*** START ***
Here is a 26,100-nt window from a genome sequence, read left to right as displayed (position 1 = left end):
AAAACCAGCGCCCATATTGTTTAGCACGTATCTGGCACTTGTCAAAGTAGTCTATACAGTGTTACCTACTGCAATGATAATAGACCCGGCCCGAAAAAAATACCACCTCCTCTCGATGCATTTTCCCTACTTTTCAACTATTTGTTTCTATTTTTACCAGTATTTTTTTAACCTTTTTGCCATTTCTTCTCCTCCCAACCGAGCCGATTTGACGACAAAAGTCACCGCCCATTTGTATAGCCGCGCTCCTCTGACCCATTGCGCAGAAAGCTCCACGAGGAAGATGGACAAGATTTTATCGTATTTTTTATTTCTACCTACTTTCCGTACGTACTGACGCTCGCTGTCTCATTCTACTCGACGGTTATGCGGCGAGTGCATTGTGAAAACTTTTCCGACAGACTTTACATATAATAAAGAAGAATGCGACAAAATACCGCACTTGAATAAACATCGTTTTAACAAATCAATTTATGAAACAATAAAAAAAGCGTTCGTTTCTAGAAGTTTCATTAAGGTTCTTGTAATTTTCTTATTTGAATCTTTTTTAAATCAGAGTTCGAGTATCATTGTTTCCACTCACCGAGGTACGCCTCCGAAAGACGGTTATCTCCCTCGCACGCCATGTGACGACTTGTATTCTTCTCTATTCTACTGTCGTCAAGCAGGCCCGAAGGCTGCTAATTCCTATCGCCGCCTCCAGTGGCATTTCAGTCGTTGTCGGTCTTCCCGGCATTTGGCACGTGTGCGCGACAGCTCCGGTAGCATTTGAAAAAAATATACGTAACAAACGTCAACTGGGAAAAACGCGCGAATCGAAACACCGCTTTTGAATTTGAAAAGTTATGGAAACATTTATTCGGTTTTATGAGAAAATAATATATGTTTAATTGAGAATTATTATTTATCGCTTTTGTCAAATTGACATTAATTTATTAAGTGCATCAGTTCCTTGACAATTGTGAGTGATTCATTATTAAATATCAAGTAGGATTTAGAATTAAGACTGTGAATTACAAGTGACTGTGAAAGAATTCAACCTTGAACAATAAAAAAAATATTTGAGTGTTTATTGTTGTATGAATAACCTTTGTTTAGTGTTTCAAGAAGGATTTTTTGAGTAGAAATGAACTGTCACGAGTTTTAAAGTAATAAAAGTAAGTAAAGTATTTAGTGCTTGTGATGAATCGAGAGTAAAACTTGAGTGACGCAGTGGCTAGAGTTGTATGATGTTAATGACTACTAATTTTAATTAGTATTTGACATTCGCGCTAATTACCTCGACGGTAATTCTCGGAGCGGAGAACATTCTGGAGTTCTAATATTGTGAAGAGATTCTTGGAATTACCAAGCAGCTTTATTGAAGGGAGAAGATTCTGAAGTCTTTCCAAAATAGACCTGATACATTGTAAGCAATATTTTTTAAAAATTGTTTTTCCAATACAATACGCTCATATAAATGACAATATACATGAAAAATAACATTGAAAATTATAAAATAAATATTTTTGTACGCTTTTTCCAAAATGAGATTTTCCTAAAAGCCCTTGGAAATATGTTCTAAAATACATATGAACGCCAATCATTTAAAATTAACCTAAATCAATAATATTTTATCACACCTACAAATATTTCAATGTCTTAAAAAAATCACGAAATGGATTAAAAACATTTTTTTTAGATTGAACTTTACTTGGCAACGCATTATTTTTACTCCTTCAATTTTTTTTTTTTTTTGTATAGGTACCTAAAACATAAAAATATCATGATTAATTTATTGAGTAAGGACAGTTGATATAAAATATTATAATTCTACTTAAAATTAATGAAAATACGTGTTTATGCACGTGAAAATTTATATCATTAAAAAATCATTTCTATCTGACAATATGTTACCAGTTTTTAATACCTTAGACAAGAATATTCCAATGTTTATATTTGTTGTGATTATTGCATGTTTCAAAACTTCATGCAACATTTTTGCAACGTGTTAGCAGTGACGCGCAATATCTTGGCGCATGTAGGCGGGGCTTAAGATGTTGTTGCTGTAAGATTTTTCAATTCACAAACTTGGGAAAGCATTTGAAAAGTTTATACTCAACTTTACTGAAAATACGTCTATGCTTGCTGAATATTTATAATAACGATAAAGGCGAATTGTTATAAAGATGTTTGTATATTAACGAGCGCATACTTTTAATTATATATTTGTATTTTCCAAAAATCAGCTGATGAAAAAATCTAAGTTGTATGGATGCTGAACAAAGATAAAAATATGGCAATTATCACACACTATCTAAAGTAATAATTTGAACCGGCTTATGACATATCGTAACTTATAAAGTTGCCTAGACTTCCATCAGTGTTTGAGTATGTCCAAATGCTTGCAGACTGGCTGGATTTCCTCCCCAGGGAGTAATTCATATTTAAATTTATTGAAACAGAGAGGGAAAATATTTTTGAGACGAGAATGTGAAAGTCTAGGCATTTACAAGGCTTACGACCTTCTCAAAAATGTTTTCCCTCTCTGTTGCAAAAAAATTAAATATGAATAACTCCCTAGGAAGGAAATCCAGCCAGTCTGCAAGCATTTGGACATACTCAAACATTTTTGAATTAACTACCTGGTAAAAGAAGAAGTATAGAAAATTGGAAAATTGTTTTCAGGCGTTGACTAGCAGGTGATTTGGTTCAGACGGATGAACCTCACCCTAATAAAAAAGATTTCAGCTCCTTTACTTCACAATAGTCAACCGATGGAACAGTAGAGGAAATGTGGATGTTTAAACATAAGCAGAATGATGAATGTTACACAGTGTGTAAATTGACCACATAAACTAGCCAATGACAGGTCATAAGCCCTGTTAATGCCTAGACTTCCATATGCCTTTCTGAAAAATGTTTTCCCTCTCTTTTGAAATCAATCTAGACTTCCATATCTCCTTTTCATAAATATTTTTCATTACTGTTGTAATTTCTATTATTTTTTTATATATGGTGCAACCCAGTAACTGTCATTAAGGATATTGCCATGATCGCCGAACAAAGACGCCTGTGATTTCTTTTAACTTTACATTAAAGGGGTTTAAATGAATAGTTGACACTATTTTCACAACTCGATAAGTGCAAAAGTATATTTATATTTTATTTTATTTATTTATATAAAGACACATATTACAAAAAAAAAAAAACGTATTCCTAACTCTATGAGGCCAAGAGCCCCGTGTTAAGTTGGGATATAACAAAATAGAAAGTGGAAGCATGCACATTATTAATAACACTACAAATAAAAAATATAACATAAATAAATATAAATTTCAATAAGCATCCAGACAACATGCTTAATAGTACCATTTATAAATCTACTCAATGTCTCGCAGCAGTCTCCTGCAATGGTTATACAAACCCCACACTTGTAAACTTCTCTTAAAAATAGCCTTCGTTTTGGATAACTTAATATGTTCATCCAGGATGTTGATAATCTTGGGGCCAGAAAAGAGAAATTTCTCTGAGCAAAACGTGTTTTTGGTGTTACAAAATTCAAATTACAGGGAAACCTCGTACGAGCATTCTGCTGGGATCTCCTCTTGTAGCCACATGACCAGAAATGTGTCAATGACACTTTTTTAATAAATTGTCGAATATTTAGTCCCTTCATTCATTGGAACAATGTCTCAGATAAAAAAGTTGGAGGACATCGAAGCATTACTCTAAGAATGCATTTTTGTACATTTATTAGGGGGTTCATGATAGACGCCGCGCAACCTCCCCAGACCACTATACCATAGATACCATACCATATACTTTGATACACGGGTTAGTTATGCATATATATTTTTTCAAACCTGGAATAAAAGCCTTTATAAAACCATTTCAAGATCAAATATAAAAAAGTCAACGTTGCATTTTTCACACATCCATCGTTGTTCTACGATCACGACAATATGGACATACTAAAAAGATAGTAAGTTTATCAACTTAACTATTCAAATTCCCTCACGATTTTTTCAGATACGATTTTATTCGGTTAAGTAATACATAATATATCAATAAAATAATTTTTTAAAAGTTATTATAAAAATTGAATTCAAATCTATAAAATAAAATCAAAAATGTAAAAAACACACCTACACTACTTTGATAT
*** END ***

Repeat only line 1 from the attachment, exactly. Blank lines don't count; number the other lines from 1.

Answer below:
Here is a 26,100-nt window from a genome sequence, read left to right as displayed (position 1 = left end):